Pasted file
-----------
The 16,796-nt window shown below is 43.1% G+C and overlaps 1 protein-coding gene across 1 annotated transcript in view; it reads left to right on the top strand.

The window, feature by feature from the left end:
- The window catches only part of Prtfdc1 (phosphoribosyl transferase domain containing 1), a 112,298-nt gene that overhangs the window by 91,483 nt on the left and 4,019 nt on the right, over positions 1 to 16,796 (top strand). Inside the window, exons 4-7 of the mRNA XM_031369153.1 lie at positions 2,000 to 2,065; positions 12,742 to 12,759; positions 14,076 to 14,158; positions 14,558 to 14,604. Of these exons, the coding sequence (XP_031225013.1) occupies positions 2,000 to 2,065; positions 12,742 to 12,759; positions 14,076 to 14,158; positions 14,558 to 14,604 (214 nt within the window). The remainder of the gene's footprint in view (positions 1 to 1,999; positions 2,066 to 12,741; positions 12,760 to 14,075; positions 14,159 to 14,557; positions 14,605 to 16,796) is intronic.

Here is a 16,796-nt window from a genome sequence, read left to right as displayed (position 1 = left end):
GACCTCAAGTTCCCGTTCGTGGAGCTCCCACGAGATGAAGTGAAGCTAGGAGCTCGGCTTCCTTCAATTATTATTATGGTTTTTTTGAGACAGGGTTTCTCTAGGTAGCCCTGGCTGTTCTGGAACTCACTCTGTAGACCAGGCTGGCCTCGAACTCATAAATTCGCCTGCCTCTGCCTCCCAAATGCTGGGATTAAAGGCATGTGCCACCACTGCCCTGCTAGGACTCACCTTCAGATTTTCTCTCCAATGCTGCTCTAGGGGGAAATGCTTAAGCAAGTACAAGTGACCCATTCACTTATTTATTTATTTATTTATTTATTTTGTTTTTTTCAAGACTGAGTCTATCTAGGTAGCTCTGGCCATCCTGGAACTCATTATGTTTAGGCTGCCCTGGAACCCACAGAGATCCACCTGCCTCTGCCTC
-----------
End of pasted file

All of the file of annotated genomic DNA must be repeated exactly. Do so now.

The 16,796-nt window shown below is 43.1% G+C and overlaps 1 protein-coding gene across 1 annotated transcript in view; it reads left to right on the top strand.

The window, feature by feature from the left end:
- The window catches only part of Prtfdc1 (phosphoribosyl transferase domain containing 1), a 112,298-nt gene that overhangs the window by 91,483 nt on the left and 4,019 nt on the right, over positions 1 to 16,796 (top strand). Inside the window, exons 4-7 of the mRNA XM_031369153.1 lie at positions 2,000 to 2,065; positions 12,742 to 12,759; positions 14,076 to 14,158; positions 14,558 to 14,604. Of these exons, the coding sequence (XP_031225013.1) occupies positions 2,000 to 2,065; positions 12,742 to 12,759; positions 14,076 to 14,158; positions 14,558 to 14,604 (214 nt within the window). The remainder of the gene's footprint in view (positions 1 to 1,999; positions 2,066 to 12,741; positions 12,760 to 14,075; positions 14,159 to 14,557; positions 14,605 to 16,796) is intronic.

Here is a 16,796-nt window from a genome sequence, read left to right as displayed (position 1 = left end):
GACCTCAAGTTCCCGTTCGTGGAGCTCCCACGAGATGAAGTGAAGCTAGGAGCTCGGCTTCCTTCAATTATTATTATGGTTTTTTTGAGACAGGGTTTCTCTAGGTAGCCCTGGCTGTTCTGGAACTCACTCTGTAGACCAGGCTGGCCTCGAACTCATAAATTCGCCTGCCTCTGCCTCCCAAATGCTGGGATTAAAGGCATGTGCCACCACTGCCCTGCTAGGACTCACCTTCAGATTTTCTCTCCAATGCTGCTCTAGGGGGAAATGCTTAAGCAAGTACAAGTGACCCATTCACTTATTTATTTATTTATTTATTTATTTTGTTTTTTTCAAGACTGAGTCTATCTAGGTAGCTCTGGCCATCCTGGAACTCATTATGTTTAGGCTGCCCTGGAACCCACAGAGATCCACCTGCCTCTGCCTC